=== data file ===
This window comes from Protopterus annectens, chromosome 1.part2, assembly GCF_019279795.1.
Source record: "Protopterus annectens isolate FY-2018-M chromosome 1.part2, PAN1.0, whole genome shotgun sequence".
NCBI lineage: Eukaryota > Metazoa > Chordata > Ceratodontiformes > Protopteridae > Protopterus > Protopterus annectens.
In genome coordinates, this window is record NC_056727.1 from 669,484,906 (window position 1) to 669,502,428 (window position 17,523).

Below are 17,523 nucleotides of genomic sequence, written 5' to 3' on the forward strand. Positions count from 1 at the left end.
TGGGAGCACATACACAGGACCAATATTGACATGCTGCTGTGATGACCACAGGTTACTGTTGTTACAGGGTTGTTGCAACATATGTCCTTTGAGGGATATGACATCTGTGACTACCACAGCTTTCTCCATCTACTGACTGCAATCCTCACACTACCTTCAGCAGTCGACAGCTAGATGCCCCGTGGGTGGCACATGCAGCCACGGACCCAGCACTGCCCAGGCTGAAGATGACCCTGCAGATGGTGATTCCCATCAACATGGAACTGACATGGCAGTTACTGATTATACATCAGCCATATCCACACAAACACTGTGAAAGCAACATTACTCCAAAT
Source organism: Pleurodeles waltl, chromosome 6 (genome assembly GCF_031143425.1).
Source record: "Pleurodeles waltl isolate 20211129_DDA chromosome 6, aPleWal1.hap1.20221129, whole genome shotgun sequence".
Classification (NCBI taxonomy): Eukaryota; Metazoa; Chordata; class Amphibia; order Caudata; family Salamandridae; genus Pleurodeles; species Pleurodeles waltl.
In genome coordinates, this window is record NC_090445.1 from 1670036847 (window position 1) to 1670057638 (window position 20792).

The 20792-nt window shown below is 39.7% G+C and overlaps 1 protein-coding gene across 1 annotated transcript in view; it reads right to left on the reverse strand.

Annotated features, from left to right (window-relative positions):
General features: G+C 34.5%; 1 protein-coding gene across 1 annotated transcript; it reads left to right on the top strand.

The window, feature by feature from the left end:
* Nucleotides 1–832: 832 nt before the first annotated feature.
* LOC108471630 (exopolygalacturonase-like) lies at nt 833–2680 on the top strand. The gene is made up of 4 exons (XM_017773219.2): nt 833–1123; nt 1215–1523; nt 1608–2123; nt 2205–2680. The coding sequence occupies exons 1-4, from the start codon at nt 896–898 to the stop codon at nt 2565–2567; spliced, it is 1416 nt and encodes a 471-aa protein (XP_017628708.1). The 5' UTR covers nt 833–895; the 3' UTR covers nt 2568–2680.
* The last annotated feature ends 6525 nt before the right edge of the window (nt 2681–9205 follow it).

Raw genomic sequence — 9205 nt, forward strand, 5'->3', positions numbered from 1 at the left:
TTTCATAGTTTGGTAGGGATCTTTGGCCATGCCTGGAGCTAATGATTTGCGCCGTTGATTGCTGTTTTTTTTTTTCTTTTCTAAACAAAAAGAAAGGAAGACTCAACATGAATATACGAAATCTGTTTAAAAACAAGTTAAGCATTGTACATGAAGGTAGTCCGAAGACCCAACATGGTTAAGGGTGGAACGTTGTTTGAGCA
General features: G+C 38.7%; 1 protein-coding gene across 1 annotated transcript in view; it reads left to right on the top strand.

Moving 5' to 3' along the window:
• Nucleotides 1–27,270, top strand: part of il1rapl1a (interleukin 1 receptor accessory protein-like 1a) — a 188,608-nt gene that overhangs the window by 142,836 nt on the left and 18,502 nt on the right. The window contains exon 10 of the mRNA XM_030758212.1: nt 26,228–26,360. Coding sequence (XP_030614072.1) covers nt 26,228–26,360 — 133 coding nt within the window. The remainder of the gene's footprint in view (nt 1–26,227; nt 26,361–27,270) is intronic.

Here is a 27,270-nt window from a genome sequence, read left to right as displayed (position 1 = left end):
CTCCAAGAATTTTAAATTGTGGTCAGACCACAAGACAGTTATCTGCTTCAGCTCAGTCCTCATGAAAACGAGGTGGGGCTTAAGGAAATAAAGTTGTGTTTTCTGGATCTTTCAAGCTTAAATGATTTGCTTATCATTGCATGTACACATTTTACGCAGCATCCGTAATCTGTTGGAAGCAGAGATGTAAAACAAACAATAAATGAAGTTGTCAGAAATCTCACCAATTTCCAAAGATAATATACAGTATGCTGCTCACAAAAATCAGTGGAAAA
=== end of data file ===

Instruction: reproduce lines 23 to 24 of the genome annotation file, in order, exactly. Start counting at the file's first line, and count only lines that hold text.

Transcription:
Here is a 27,270-nt window from a genome sequence, read left to right as displayed (position 1 = left end):
CTCCAAGAATTTTAAATTGTGGTCAGACCACAAGACAGTTATCTGCTTCAGCTCAGTCCTCATGAAAACGAGGTGGGGCTTAAGGAAATAAAGTTGTGTTTTCTGGATCTTTCAAGCTTAAATGATTTGCTTATCATTGCATGTACACATTTTACGCAGCATCCGTAATCTGTTGGAAGCAGAGATGTAAAACAAACAATAAATGAAGTTGTCAGAAATCTCACCAATTTCCAAAGATAATATACAGTATGCTGCTCACAAAAATCAGTGGAAAA